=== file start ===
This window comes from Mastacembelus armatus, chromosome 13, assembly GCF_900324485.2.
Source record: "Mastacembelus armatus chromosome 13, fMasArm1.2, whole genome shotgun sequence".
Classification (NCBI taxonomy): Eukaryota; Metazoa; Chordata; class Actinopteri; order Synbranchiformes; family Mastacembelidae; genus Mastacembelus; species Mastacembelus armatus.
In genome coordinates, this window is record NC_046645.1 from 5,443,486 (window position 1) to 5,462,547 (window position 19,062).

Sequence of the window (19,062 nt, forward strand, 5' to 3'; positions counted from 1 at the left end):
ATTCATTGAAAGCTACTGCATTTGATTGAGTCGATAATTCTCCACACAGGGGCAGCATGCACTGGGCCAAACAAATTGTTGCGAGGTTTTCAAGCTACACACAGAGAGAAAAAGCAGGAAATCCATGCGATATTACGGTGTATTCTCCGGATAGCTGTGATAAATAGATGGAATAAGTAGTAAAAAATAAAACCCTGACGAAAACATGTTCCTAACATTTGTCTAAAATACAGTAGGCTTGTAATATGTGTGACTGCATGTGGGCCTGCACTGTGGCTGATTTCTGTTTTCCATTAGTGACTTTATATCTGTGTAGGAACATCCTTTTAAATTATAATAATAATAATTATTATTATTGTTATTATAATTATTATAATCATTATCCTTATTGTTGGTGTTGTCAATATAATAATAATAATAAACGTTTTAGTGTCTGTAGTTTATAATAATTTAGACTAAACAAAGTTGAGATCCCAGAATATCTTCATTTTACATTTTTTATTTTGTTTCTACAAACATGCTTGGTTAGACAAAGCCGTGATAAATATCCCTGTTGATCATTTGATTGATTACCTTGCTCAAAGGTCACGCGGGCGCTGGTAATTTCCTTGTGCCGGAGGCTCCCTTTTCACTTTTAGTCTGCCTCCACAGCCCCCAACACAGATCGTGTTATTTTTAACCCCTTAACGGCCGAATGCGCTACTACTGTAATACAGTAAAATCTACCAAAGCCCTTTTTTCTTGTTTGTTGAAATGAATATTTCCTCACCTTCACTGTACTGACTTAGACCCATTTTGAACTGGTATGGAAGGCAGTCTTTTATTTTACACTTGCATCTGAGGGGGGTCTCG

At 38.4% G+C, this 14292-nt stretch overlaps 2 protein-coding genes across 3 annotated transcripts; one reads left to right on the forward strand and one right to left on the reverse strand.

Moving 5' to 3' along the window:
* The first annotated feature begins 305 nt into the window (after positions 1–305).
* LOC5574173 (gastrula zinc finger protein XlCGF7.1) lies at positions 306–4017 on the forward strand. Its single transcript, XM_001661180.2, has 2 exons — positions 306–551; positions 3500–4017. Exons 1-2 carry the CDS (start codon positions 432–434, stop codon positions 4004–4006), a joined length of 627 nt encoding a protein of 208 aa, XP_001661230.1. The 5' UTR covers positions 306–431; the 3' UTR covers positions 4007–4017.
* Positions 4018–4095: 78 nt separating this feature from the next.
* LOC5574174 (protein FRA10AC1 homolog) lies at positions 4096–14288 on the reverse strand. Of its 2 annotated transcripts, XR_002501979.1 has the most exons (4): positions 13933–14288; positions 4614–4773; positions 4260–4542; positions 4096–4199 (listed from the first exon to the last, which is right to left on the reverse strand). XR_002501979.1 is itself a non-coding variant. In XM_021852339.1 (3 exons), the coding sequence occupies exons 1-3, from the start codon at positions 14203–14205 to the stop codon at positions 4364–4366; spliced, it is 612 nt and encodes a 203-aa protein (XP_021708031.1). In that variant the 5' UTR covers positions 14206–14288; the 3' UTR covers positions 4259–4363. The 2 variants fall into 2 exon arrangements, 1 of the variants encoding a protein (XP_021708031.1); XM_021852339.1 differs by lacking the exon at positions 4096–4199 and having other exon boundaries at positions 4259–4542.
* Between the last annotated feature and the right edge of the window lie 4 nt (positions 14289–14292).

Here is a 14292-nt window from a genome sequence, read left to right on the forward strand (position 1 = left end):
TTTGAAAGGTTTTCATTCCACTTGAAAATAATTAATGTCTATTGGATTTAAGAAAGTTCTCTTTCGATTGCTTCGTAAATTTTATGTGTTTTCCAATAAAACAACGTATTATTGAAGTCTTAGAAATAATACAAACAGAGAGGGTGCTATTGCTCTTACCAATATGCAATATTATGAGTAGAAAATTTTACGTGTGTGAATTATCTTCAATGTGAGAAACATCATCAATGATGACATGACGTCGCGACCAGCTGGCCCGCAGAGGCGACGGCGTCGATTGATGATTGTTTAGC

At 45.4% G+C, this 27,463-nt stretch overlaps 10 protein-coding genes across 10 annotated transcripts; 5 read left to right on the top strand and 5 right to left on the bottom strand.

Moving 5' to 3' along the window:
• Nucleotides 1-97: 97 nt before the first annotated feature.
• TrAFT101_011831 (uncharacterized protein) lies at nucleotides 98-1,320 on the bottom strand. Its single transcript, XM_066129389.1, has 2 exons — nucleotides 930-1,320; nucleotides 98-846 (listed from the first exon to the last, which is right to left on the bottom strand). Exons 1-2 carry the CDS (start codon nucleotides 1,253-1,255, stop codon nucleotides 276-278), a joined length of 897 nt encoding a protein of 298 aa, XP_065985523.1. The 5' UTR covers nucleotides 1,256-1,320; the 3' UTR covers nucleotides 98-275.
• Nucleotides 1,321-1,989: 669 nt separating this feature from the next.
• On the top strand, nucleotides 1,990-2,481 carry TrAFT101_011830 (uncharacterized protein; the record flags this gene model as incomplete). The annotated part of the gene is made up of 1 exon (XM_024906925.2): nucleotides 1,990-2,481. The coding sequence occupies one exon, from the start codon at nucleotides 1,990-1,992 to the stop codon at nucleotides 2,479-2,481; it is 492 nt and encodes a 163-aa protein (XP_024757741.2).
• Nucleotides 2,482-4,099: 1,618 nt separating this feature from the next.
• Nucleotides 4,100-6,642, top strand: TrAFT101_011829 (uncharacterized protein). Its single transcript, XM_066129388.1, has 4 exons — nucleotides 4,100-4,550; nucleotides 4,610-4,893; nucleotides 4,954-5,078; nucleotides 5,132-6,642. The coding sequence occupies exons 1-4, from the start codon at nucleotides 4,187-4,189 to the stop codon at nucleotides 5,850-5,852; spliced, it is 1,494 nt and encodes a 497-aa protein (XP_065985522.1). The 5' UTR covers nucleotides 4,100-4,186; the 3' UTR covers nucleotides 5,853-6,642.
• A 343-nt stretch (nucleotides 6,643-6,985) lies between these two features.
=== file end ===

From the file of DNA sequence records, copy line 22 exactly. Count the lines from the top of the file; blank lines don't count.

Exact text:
• Nucleotides 2,482-4,099: 1,618 nt separating this feature from the next.